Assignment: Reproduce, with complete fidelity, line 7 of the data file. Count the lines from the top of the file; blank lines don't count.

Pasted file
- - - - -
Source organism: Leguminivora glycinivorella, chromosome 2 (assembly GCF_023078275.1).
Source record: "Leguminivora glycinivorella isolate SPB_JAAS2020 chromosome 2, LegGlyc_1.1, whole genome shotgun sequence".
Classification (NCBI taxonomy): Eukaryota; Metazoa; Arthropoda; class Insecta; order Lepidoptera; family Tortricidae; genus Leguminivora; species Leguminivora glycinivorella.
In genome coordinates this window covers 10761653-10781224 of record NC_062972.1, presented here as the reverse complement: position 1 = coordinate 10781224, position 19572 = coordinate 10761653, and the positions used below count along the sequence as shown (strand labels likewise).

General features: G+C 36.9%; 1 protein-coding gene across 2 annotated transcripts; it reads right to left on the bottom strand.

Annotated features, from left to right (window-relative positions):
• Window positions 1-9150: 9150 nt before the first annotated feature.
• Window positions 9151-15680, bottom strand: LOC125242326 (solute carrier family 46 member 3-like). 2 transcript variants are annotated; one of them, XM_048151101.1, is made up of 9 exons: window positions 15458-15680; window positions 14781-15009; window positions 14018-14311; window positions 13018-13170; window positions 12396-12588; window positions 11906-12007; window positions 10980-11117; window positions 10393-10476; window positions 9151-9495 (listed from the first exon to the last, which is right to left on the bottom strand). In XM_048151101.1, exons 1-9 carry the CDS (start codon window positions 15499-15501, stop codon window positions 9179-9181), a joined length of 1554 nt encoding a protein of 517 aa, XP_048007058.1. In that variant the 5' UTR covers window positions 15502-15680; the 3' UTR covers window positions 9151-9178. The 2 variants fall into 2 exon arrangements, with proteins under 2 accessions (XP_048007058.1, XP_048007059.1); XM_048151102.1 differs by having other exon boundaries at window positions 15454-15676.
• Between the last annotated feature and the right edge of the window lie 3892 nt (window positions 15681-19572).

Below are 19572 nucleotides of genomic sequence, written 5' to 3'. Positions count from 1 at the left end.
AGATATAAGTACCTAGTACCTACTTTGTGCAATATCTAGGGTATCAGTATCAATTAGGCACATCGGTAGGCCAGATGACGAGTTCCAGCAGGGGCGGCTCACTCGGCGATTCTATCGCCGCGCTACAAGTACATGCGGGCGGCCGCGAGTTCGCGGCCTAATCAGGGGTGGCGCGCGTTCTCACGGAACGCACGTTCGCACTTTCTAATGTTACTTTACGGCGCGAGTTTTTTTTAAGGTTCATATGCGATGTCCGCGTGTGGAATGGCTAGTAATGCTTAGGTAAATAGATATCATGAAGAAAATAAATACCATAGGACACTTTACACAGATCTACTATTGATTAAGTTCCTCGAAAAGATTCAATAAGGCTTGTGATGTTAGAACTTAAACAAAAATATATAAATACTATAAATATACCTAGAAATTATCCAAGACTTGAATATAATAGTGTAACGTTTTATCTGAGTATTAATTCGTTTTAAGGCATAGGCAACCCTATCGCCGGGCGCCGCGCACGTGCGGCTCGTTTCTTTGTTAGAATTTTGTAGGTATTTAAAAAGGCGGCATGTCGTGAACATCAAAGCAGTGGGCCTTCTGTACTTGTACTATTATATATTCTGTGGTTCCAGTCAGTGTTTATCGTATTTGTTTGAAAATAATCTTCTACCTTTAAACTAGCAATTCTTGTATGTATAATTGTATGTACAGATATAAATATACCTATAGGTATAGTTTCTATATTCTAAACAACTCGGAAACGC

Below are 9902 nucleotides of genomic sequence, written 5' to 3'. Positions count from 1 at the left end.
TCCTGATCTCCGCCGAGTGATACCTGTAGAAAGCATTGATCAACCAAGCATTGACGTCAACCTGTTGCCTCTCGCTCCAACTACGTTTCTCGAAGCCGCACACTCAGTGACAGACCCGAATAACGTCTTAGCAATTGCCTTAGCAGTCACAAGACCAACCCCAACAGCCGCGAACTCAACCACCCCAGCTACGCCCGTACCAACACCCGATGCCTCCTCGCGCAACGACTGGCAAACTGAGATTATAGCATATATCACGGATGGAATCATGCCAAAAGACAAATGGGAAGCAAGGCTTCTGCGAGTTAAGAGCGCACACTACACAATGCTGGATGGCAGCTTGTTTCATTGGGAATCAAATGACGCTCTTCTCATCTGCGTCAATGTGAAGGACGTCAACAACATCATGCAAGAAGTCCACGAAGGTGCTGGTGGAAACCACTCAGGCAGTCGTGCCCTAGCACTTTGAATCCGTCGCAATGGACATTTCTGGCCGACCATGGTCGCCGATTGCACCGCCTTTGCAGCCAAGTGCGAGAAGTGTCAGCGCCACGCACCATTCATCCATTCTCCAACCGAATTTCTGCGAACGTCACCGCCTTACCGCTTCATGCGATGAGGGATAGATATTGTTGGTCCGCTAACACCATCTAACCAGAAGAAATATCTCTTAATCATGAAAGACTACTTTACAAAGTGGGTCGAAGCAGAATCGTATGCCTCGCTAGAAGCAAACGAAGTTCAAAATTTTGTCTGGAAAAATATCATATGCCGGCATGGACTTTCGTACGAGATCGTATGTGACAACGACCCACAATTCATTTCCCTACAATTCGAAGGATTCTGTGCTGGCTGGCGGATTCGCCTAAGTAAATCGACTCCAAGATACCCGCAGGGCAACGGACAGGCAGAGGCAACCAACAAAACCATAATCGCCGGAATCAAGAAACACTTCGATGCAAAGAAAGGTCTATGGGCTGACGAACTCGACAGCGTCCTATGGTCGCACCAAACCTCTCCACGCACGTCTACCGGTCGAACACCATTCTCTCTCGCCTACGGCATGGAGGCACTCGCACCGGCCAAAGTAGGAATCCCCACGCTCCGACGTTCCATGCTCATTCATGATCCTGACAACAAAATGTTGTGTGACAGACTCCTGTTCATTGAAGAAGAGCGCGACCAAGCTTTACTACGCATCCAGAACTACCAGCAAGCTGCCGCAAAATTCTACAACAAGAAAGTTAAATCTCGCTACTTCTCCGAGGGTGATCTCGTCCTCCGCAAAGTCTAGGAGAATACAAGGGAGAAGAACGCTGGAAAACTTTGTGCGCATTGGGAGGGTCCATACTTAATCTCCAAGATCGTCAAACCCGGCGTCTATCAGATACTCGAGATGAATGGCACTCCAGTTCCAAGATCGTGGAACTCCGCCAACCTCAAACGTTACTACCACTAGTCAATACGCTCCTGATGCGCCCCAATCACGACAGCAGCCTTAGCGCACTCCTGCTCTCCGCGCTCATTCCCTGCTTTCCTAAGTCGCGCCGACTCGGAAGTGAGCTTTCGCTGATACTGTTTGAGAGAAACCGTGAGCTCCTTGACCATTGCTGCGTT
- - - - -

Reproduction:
• Window positions 1-9150: 9150 nt before the first annotated feature.